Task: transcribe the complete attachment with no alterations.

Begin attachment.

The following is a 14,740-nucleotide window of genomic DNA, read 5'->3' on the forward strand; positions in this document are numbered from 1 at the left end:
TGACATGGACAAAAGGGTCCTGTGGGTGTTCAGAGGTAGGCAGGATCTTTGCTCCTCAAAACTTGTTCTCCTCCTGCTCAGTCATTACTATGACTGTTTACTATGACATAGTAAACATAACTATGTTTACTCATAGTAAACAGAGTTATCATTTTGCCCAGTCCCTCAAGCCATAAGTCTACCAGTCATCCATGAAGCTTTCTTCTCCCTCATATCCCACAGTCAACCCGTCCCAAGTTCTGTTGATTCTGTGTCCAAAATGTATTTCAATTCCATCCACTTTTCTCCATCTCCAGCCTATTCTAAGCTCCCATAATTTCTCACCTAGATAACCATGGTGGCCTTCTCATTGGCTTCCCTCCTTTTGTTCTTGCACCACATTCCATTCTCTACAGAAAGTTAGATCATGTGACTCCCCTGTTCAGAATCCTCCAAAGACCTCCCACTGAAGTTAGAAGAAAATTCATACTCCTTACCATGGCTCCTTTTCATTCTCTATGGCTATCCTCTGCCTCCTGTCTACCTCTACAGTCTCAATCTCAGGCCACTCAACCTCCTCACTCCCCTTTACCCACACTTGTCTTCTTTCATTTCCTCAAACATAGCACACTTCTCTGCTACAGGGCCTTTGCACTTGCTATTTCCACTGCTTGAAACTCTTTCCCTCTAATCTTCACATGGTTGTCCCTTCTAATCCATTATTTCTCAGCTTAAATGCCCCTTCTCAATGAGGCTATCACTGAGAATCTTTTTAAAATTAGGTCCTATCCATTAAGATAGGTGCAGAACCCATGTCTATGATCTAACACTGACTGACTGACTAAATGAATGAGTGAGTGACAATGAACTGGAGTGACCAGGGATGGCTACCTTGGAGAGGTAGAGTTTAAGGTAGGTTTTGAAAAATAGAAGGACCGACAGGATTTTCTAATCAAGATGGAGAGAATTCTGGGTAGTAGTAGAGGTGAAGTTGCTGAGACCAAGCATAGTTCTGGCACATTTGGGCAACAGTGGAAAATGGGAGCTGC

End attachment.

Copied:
The following is a 14,740-nucleotide window of genomic DNA, read 5'->3' on the forward strand; positions in this document are numbered from 1 at the left end:
TGACATGGACAAAAGGGTCCTGTGGGTGTTCAGAGGTAGGCAGGATCTTTGCTCCTCAAAACTTGTTCTCCTCCTGCTCAGTCATTACTATGACTGTTTACTATGACATAGTAAACATAACTATGTTTACTCATAGTAAACAGAGTTATCATTTTGCCCAGTCCCTCAAGCCATAAGTCTACCAGTCATCCATGAAGCTTTCTTCTCCCTCATATCCCACAGTCAACCCGTCCCAAGTTCTGTTGATTCTGTGTCCAAAATGTATTTCAATTCCATCCACTTTTCTCCATCTCCAGCCTATTCTAAGCTCCCATAATTTCTCACCTAGATAACCATGGTGGCCTTCTCATTGGCTTCCCTCCTTTTGTTCTTGCACCACATTCCATTCTCTACAGAAAGTTAGATCATGTGACTCCCCTGTTCAGAATCCTCCAAAGACCTCCCACTGAAGTTAGAAGAAAATTCATACTCCTTACCATGGCTCCTTTTCATTCTCTATGGCTATCCTCTGCCTCCTGTCTACCTCTACAGTCTCAATCTCAGGCCACTCAACCTCCTCACTCCCCTTTACCCACACTTGTCTTCTTTCATTTCCTCAAACATAGCACACTTCTCTGCTACAGGGCCTTTGCACTTGCTATTTCCACTGCTTGAAACTCTTTCCCTCTAATCTTCACATGGTTGTCCCTTCTAATCCATTATTTCTCAGCTTAAATGCCCCTTCTCAATGAGGCTATCACTGAGAATCTTTTTAAAATTAGGTCCTATCCATTAAGATAGGTGCAGAACCCATGTCTATGATCTAACACTGACTGACTGACTAAATGAATGAGTGAGTGACAATGAACTGGAGTGACCAGGGATGGCTACCTTGGAGAGGTAGAGTTTAAGGTAGGTTTTGAAAAATAGAAGGACCGACAGGATTTTCTAATCAAGATGGAGAGAATTCTGGGTAGTAGTAGAGGTGAAGTTGCTGAGACCAAGCATAGTTCTGGCACATTTGGGCAACAGTGGAAAATGGGAGCTGC